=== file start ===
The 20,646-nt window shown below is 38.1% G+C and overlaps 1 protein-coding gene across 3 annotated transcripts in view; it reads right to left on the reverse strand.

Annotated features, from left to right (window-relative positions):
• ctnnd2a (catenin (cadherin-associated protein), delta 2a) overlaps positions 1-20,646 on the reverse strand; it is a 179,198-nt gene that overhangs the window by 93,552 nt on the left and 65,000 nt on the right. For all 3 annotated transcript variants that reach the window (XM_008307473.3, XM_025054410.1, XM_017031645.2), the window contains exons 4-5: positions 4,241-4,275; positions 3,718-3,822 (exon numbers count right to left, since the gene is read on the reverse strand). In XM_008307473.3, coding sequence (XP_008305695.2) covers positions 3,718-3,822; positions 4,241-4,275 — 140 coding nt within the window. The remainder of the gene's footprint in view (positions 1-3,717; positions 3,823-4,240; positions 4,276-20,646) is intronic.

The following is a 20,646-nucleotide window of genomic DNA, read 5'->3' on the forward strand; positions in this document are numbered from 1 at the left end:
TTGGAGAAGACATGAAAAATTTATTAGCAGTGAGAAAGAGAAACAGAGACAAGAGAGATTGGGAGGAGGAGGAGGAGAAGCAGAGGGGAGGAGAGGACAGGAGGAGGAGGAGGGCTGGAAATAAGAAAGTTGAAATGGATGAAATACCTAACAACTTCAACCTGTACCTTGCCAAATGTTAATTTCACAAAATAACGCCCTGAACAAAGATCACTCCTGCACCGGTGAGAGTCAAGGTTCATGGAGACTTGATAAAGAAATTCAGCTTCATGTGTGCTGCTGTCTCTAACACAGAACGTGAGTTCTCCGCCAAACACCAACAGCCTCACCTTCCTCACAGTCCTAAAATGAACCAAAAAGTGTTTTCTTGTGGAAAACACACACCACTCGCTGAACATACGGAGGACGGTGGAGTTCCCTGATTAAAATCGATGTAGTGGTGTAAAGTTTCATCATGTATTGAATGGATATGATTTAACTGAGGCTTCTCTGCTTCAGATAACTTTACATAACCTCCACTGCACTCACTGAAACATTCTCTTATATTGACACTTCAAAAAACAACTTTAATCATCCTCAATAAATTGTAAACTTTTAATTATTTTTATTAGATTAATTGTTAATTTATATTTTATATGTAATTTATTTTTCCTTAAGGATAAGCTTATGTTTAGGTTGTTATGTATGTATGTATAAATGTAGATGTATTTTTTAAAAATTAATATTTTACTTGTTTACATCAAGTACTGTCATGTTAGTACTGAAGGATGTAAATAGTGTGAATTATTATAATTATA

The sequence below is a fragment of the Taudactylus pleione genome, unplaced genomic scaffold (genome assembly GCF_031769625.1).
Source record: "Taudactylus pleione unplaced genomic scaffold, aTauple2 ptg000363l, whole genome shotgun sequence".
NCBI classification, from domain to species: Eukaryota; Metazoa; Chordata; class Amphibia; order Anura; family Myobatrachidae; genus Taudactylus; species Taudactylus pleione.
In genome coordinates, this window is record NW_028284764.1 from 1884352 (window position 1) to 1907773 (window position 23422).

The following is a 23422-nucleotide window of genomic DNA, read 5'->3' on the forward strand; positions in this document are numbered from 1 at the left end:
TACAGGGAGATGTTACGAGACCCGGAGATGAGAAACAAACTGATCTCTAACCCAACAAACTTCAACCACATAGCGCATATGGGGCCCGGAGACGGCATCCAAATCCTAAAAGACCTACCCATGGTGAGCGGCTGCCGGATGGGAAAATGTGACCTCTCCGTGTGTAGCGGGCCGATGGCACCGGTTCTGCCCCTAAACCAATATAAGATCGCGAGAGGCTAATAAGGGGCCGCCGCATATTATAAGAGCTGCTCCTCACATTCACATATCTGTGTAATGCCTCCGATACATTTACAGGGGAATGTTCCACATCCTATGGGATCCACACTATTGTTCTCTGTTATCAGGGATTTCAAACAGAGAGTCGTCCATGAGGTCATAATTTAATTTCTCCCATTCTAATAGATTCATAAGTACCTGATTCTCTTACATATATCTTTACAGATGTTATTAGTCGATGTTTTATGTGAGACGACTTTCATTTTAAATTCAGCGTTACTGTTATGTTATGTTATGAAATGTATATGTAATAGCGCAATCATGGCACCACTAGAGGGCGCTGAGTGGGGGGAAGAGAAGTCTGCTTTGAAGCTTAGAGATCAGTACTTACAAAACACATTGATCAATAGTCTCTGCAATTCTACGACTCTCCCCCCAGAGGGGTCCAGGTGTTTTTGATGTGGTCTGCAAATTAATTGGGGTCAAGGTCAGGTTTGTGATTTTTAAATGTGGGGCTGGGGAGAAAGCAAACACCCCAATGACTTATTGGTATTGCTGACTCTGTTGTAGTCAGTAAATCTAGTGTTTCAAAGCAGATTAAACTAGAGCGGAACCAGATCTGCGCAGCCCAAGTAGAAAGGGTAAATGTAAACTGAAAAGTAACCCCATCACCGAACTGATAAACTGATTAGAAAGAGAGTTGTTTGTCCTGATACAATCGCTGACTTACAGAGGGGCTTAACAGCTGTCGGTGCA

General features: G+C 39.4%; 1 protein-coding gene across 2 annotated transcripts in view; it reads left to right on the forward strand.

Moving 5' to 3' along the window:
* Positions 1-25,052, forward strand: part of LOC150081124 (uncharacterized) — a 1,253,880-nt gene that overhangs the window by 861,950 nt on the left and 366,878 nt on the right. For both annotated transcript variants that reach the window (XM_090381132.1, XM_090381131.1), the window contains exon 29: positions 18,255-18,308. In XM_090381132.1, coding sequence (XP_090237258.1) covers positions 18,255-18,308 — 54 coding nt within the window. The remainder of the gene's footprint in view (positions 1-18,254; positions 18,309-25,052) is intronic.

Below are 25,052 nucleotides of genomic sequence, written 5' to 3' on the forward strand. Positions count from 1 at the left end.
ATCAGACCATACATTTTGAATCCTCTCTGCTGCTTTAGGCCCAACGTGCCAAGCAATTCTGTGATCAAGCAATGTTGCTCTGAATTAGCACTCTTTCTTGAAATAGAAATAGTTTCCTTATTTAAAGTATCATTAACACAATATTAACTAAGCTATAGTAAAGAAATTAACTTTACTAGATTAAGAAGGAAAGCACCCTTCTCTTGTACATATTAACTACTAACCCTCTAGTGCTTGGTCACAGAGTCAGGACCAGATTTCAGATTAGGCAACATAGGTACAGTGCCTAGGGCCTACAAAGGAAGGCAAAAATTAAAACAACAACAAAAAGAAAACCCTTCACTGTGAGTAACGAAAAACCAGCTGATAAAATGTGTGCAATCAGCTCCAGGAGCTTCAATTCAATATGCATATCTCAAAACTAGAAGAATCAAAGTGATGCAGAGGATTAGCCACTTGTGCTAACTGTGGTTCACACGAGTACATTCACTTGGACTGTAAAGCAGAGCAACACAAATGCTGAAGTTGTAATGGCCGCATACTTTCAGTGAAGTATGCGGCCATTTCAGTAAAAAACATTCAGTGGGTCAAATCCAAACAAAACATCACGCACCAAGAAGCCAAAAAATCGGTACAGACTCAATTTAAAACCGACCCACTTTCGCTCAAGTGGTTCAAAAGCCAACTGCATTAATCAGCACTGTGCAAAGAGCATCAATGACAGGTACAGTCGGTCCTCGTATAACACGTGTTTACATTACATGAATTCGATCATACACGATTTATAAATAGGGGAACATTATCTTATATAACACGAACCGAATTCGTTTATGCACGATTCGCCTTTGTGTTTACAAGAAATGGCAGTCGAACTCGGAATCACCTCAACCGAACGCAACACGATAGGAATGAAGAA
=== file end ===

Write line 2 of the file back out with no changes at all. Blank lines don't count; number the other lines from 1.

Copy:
Annotated features, from left to right (window-relative positions):